RECOMMENDED READINGS: Harriet Hyman Alonso, Peace as Woman’s Issue. A History of the U.S. Movement for World Peace and Women’s Rights (Syracuse (NY): Paperbacks, 1993). Raymond Aron, Peace and War: A Theory of International Relations (London: Weidenfeld & Nicolson, 1966) (or any later edition). Robert H. Bainton, Christian Attitudes toward War and Peace (New York: Abingdon Press, 1960) (or any later edition). Peter Brock, History of pacifism. I. Pacifism in Europe to 1914 (Princeton (NJ): Princeton University Press, 1972) (or any later edition). Peter Brock, History of pacifism. II. Pacifism in the United States from the Colonial era to the first World War (Princeton (NJ): Princeton University Press, 1968) (or any later edition). Peter Brock, History of pacifism. III. Twentieth-Century Pacifism (New York/London: Van Nostrand Reinhold Company, 1970) (or any later edition). Martin Ceadel, Pacifism in Britain, 1914-1945: The Defining of a Faith (Oxford-New York: Clarendon Press-Oxford University Press, 1980). Martin Ceadel, Thinking about Peace and War (Oxford: Oxford University Press, 1989). Martin Ceadel, The Origins of War Prevention: The British Peace Movement and International Relations, 1730-1854 (Oxford/New York: Clarendon Press/Oxford University Press, 1996). Martin Ceadel, Semi-detached Idealists: The British Peace Movement and International Relations, 1854-1945 (Oxford/New York: Oxford University Press, 2000). Charles Chatfield, For Peace and Justice: Pacifism in America, 1914-1941 (Knoxville: University of Tennessee Press, 1971). Charles Chatfield, and Peter Van den Dungen (eds.), Peace Movements and Political Cultures (Knoxville: The University of Tennessee Press, 1988). Roger Chickering, Imperial Germany and a World without War: The Peace Movement and German Society, 1892-1914 (Princeton (NJ): Princeton University Press, 1975). Sandi E. Cooper, Patriotic Pacifism. Waging War on War in Europe, 1815-1914 (New York/Oxford: Oxford University Press, 1991). Jost Dülffer, and Robert Frank (eds.), Peace, War and Gender from Antiquity to the Present: Cross-Cultural Perspectives (Essen: Klartext, 2009) Evans, Richard J., Comrades and Sisters: Feminism, Socialism and Pacifism in Europe, 1870-1945 (Brighton: Wheatsheap Books / New York: St. Martin Press, 1987). W.B. Gallie, Philosophers of Peace and War: Kant, Clausewitz, Marx, Engels and Tolstoy (Cambridge, Cambridge University Press, 1978). [Mohandas Karamchand Gandhi,] Gandhi on Non-Violence: Selected Texts from Mohandas K. Gandhi's Non-Violence in Peace and War, edited with an introduction by Thomas Merton, Boston/New York: Shambhala , 1996) (or any later edition). Joanne Gowa, Ballots and Bullets: The Elusive Democratic Peace (Princeton (NJ): Princeton University Press, 1999). Kenneth J. Heinemann, Campus Wars: The Peace Movement at American State Universities in the Vietnam Era (New York: New York University Press, 1993). Michael Howard, The Invention of Peace. Reflections on War and International Order (London: Profile Books, 2001). Holger Nehring, Politics of Security: British and West German Protest Movements and the Early Cold War, 1945-1970 (Oxford: Oxford University Press, 2010) Linda K. Schott, Reconstructing Women’s Thoughts: The Women’s International League for Peace and Freedom before World War II (Stanford: Stanford University Press, 1997). Vaisse, Maurice (ed.), Le pacifisme en Europe. Dès années 1920 aux années 1950 (Bruxelles: Bruylant, 1993). Michael Walzer, Just and Unjust Wars (New York: Basic Books, 1977) (or any later edition). Lawrence S. Wittner, Rebels Against War. The American Peace Movement, 1933-1983 (Philadelphia: Temple University Press, 1984). Lawrence S. Wittner, Struggle Against the Bomb, Vol. I, One World or None. A History of the World Nuclear Disarmament Movement Through 1953 (Stanford (CA): Stanford University Press, 1991). Lawrence S. Wittner, The Struggle Against the Bomb, Vol. II, Resisting the Bomb. A History of the World Nuclear Disarmament Movement, 1954-1970 (Stanford (CA): Stanford University Press, 1997). Lawrence S. Wittner, The Struggle Against the Bomb, Vol. III, Toward Nuclear Abolition. A History of the World Nuclear Disarmament Movement, 1971 to the Present (Stanford (CA): Stanford University Press, 2003). Benjamin Ziemann, (ed.), Peace Movements in Western Europe, Japan and the USA during the Cold War (Essen: Klartext, 2008).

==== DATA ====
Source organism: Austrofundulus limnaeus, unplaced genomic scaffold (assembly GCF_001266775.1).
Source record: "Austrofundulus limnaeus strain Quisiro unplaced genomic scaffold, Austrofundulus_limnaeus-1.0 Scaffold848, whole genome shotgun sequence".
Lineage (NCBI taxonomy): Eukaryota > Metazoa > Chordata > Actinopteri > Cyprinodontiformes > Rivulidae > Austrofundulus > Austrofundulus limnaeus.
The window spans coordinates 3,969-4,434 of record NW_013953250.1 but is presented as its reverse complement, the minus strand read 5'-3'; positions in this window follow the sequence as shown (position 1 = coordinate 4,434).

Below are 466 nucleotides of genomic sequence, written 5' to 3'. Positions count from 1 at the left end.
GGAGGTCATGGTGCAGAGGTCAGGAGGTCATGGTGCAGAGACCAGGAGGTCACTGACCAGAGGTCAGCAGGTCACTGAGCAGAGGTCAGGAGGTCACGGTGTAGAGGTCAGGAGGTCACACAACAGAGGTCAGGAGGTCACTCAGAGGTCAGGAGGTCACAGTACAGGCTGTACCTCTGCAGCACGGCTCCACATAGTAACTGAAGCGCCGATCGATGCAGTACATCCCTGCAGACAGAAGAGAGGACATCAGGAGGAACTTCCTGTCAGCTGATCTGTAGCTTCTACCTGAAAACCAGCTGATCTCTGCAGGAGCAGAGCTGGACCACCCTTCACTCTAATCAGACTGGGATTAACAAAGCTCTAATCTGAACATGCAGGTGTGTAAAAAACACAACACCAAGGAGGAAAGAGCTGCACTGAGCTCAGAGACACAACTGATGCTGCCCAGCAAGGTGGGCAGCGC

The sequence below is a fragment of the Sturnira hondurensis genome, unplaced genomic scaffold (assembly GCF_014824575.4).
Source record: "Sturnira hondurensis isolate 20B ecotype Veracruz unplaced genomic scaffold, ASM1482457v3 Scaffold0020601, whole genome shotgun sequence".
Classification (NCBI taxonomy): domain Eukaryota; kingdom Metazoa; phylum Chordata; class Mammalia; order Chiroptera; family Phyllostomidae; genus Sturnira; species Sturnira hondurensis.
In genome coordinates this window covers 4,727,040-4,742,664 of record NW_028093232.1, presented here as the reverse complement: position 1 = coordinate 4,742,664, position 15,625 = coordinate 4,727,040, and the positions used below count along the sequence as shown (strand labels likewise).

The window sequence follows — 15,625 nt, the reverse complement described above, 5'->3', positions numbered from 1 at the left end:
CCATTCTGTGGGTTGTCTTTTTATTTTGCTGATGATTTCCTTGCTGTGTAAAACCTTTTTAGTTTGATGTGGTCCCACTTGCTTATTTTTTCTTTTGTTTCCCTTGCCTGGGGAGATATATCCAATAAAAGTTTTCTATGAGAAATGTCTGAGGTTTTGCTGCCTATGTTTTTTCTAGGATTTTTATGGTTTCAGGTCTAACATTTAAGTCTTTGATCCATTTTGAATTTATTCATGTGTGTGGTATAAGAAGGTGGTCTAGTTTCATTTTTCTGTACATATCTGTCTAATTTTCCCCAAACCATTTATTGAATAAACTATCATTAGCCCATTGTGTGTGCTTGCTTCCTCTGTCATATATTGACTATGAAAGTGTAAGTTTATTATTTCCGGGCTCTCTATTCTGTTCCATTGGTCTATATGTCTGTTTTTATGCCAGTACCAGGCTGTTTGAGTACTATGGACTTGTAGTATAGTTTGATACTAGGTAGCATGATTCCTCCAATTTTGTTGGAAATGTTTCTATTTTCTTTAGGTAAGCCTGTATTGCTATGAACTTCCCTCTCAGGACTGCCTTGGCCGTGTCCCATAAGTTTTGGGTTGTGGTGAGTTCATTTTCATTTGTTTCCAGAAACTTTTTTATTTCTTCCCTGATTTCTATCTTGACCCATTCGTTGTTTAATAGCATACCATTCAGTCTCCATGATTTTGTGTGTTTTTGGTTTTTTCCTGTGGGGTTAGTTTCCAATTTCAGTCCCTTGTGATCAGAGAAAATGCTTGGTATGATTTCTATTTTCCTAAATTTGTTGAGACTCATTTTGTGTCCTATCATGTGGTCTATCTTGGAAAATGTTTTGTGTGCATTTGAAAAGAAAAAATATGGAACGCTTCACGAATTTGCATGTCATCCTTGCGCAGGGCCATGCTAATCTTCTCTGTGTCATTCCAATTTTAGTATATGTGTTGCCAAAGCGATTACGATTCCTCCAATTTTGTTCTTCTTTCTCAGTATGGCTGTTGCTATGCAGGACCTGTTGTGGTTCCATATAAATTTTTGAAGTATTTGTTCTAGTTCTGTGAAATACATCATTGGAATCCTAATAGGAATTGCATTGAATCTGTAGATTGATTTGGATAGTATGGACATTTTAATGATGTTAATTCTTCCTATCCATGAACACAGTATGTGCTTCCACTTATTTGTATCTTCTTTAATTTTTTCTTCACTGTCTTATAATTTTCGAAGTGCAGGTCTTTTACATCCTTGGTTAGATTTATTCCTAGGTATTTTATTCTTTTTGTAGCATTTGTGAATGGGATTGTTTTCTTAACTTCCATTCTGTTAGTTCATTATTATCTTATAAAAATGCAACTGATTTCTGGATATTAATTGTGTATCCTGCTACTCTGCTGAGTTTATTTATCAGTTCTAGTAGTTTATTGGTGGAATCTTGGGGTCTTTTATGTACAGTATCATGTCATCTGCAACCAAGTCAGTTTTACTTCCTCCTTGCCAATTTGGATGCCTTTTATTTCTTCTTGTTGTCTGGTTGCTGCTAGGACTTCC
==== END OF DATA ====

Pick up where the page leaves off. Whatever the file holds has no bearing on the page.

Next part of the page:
Type of delivery of the course

Lectures, projections, library work, research hands on, critical in class discussion of the assigned readings, Moodle. For the in class discussion, students will be required to read articles and chapters that will be assigned weekly by professor. Access to this material can be obtained through Libraries or through the online subscriptions of Roma Tre University.


• For students of the International Studies Program attendance is mandatory for all classes. If a student misses more than four classes without justification, 3 percentage points will be deducted from the final grade for every additional absence. Any exams, tests, presentations, or other work missed due to student absences can only be rescheduled in cases of documented medical emergencies or family emergencies. • Students of the Program in Relazioni Internazionali e Studi Europei may choose between: 1. Being attending students, following the International Studies Program required work and form of assessment 2. Being not attending students, enrolling in the oral exam at the end of classes and discussing a. Required Readings in English b. Two books among the Recommended Readings

Type of evaluation

REQUIRED WORK AND FORM OF ASSESSMENT: Attendance and participation (20%); mid-term written test (25%); book review paper (30%); in class final (25%). • Class participation: Students will have to participate actively in class discussions, demonstrating the ability to make connections with the readings assigned for each session. • In Class Mid-term exam: Students will select from a list of essay prompts and write on the subject of their choice 2 short essays. • Book review paper: Students will read a book chosen with the instructor in the list of the recommended readings; they will have to make a presentation in class and answer questions from classmates and instructor; then they will have to write a paper about it (12-15 pages). • In Class Final exam: Formatted as the Midterm, but will focus on the readings and topics analysed in the second half of the semester. In the second week of class, the professor will explain how to prepare for the presentations, which will take place toward the end of the course.